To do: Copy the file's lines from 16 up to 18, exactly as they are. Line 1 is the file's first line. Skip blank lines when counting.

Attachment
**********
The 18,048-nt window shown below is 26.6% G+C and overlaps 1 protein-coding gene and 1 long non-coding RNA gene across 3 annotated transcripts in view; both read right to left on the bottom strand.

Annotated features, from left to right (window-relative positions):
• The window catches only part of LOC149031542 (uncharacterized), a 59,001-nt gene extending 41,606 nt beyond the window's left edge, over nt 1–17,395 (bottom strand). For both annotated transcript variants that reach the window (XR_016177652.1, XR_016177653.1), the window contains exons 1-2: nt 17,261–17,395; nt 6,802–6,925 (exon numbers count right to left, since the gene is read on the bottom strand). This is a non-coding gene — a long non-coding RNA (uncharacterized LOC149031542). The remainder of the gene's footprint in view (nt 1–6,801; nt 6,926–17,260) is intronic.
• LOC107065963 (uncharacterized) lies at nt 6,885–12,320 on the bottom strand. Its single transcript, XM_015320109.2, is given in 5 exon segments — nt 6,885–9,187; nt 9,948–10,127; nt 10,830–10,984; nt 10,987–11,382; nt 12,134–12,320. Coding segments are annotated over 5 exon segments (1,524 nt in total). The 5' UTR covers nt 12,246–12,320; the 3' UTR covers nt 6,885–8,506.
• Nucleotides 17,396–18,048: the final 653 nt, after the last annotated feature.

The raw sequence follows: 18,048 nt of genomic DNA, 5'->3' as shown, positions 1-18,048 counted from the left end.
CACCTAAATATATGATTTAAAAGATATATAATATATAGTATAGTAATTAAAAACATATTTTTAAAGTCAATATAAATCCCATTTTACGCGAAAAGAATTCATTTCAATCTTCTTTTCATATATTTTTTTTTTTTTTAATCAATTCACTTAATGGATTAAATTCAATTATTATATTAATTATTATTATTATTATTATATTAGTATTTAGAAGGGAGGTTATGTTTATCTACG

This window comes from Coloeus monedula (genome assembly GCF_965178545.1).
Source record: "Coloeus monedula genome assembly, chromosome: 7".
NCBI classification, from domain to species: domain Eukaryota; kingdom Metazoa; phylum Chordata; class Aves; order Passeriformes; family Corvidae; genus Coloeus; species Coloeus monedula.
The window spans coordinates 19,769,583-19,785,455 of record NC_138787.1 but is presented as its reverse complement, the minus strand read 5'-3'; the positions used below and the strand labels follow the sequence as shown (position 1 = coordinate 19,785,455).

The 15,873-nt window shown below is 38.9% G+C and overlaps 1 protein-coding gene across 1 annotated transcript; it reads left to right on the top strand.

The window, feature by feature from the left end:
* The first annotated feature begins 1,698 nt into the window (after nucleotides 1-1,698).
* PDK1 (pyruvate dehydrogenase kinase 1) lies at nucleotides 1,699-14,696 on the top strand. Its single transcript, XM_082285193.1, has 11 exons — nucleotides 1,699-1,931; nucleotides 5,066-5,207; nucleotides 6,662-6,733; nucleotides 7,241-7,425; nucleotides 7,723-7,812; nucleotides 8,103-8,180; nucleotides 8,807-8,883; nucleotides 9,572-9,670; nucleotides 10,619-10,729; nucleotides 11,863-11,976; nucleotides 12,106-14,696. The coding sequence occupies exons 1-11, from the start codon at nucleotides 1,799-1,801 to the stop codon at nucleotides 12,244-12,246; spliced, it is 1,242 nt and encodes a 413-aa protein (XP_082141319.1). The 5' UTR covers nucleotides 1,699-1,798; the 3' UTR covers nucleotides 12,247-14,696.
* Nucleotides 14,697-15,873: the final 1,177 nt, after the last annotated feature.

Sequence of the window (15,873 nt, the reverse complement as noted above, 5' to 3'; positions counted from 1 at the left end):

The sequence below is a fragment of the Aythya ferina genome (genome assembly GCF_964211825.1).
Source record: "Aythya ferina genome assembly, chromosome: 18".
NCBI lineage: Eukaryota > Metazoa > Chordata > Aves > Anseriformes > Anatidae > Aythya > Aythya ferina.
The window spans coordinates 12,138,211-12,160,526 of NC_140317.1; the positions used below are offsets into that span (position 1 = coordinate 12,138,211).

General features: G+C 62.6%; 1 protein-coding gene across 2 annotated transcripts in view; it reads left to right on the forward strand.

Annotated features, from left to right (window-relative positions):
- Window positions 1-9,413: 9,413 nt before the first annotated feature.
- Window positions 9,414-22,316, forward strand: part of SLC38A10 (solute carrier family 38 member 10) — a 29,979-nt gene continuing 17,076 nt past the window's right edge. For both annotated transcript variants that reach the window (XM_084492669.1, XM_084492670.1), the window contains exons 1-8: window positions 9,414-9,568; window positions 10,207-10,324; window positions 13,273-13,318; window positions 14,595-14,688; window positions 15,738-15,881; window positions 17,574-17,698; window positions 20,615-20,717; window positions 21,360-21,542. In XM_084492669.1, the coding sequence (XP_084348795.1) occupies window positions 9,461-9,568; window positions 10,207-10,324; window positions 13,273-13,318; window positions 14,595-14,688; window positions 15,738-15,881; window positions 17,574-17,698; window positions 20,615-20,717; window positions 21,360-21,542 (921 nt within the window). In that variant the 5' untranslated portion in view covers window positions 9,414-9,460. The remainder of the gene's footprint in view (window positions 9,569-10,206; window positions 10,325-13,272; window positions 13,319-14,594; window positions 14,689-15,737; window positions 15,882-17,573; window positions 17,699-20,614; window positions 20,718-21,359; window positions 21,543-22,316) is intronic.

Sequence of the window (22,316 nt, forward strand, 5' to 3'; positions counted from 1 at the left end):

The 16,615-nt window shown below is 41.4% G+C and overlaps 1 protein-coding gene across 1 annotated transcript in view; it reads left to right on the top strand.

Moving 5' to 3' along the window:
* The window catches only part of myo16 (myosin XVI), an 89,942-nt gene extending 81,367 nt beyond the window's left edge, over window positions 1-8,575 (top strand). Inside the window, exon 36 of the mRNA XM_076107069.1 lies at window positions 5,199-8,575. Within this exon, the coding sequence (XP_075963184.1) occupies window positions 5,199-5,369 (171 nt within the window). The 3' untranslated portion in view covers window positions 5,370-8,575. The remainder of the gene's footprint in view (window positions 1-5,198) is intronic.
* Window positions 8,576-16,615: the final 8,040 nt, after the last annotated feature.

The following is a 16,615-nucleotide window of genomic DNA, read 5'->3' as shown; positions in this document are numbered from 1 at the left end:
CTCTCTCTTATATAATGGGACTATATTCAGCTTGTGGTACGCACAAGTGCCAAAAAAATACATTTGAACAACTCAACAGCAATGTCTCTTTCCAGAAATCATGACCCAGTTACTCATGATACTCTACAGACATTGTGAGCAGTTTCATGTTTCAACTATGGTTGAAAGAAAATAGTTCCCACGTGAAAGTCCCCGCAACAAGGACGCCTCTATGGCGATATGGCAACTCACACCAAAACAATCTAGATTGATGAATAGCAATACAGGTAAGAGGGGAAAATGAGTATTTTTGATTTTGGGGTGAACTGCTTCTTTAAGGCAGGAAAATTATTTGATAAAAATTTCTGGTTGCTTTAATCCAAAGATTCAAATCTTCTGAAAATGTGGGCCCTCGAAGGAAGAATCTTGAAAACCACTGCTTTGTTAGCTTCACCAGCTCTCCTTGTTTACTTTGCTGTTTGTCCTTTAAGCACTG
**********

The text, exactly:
* Nucleotides 14,697-15,873: the final 1,177 nt, after the last annotated feature.

Sequence of the window (15,873 nt, the reverse complement as noted above, 5' to 3'; positions counted from 1 at the left end):

The sequence below is a fragment of the Aythya ferina genome (genome assembly GCF_964211825.1).